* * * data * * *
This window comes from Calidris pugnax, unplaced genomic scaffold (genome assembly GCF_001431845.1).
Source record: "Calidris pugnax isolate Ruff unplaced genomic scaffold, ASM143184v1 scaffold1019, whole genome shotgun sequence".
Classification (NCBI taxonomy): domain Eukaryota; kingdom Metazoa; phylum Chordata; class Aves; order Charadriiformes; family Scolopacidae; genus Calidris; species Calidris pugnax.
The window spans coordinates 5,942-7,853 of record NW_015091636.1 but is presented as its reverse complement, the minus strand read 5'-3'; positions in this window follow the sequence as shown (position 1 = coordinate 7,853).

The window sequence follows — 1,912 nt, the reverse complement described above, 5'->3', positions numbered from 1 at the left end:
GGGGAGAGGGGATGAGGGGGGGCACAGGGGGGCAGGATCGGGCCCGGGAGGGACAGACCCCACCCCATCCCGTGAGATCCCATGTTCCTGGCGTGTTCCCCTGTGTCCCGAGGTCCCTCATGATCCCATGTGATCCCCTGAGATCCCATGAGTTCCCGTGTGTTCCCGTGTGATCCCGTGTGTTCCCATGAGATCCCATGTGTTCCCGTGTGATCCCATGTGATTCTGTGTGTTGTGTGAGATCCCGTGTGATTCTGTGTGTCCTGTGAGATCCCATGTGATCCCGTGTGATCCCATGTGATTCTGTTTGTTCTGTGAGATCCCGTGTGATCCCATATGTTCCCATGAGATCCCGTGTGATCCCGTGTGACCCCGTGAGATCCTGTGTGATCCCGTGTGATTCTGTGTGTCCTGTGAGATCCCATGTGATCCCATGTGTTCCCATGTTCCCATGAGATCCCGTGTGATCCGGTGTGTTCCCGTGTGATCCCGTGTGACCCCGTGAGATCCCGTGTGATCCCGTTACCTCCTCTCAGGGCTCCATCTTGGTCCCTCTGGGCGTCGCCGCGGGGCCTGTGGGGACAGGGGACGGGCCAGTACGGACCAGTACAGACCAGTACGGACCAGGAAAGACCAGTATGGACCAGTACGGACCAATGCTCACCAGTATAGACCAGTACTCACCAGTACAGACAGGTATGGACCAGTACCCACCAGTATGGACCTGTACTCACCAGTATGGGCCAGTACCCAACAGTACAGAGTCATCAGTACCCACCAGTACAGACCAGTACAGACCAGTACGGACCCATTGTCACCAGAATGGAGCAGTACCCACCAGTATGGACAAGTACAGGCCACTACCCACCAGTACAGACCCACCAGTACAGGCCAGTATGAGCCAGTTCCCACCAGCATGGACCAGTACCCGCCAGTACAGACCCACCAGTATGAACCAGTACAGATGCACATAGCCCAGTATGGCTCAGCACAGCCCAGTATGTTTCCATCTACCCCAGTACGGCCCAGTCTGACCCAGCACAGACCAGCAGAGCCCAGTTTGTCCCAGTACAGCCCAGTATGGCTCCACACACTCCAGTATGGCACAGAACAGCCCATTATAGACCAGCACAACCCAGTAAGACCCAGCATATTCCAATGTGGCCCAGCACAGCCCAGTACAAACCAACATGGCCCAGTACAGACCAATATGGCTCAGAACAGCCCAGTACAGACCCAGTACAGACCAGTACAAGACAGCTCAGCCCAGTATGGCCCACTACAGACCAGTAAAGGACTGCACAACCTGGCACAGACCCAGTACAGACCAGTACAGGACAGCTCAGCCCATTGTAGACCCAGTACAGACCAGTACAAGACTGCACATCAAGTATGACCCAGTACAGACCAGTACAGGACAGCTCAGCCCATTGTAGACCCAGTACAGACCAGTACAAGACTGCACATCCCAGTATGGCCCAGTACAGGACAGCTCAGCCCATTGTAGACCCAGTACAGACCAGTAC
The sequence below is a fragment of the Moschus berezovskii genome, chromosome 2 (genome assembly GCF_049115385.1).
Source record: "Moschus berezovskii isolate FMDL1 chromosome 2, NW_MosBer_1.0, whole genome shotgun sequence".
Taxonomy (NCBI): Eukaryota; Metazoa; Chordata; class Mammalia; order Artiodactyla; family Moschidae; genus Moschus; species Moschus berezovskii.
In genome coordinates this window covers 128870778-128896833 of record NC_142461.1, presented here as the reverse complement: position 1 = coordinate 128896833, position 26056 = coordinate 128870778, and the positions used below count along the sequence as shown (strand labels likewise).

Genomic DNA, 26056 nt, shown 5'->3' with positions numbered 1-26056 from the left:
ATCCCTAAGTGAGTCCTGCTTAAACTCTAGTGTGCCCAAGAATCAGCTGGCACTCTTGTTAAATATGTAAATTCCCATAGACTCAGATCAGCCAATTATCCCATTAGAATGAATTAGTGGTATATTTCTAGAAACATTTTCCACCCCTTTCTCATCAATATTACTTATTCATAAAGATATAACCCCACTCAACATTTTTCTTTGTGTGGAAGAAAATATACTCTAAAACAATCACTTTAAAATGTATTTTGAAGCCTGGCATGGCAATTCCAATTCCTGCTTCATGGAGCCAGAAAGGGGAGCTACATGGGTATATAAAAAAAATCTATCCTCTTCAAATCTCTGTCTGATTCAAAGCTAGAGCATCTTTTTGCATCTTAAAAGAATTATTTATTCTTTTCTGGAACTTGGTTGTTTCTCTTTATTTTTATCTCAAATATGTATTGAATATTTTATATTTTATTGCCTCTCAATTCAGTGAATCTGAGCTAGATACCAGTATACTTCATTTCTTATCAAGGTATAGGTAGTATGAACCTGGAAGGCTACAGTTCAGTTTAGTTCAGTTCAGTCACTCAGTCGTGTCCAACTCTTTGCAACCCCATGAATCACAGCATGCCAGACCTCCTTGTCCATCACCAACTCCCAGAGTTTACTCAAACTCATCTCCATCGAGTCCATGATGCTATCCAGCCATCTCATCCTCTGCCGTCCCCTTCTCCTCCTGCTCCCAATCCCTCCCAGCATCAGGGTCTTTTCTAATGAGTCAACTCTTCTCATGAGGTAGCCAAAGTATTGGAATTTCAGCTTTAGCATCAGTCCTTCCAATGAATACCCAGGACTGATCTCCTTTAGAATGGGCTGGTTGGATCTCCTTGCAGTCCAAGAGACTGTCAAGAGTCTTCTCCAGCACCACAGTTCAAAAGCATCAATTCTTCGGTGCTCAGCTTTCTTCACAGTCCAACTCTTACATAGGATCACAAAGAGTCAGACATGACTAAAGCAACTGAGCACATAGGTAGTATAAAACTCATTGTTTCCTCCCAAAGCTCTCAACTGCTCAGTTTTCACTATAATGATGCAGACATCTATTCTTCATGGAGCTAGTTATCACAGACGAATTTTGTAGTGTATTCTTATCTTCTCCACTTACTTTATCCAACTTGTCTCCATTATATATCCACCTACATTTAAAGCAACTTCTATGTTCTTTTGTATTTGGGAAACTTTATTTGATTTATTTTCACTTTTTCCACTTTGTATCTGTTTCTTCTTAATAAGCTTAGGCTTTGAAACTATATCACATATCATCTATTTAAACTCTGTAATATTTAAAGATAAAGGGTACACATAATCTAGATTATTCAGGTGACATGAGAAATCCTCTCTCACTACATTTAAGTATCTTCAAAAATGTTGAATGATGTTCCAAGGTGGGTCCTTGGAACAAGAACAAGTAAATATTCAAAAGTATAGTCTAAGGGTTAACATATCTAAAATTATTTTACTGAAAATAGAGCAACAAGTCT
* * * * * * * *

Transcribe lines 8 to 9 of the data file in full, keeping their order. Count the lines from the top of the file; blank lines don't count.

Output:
Source record: "Moschus berezovskii isolate FMDL1 chromosome 2, NW_MosBer_1.0, whole genome shotgun sequence".
Taxonomy (NCBI): Eukaryota; Metazoa; Chordata; class Mammalia; order Artiodactyla; family Moschidae; genus Moschus; species Moschus berezovskii.